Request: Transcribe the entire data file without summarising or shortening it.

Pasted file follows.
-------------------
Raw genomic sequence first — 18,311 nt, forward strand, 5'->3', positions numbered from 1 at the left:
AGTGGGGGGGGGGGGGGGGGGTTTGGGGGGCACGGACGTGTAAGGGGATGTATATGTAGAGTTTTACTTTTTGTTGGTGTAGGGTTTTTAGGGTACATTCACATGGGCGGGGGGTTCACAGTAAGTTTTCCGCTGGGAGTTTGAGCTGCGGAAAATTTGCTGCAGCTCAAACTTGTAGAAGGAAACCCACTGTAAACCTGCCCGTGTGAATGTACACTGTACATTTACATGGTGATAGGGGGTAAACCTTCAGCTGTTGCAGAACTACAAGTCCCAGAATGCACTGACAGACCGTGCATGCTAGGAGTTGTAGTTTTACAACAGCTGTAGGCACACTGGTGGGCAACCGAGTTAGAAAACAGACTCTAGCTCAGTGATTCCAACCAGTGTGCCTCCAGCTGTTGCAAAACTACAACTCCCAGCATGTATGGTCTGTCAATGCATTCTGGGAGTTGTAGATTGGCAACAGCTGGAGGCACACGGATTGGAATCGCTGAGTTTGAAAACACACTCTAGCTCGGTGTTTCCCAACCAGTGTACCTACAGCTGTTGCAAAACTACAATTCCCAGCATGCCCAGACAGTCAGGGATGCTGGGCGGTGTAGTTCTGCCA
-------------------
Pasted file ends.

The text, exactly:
Raw genomic sequence first — 18,311 nt, forward strand, 5'->3', positions numbered from 1 at the left:
AGTGGGGGGGGGGGGGGGGGGTTTGGGGGGCACGGACGTGTAAGGGGATGTATATGTAGAGTTTTACTTTTTGTTGGTGTAGGGTTTTTAGGGTACATTCACATGGGCGGGGGGTTCACAGTAAGTTTTCCGCTGGGAGTTTGAGCTGCGGAAAATTTGCTGCAGCTCAAACTTGTAGAAGGAAACCCACTGTAAACCTGCCCGTGTGAATGTACACTGTACATTTACATGGTGATAGGGGGTAAACCTTCAGCTGTTGCAGAACTACAAGTCCCAGAATGCACTGACAGACCGTGCATGCTAGGAGTTGTAGTTTTACAACAGCTGTAGGCACACTGGTGGGCAACCGAGTTAGAAAACAGACTCTAGCTCAGTGATTCCAACCAGTGTGCCTCCAGCTGTTGCAAAACTACAACTCCCAGCATGTATGGTCTGTCAATGCATTCTGGGAGTTGTAGATTGGCAACAGCTGGAGGCACACGGATTGGAATCGCTGAGTTTGAAAACACACTCTAGCTCGGTGTTTCCCAACCAGTGTACCTACAGCTGTTGCAAAACTACAATTCCCAGCATGCCCAGACAGTCAGGGATGCTGGGCGGTGTAGTTCTGCCA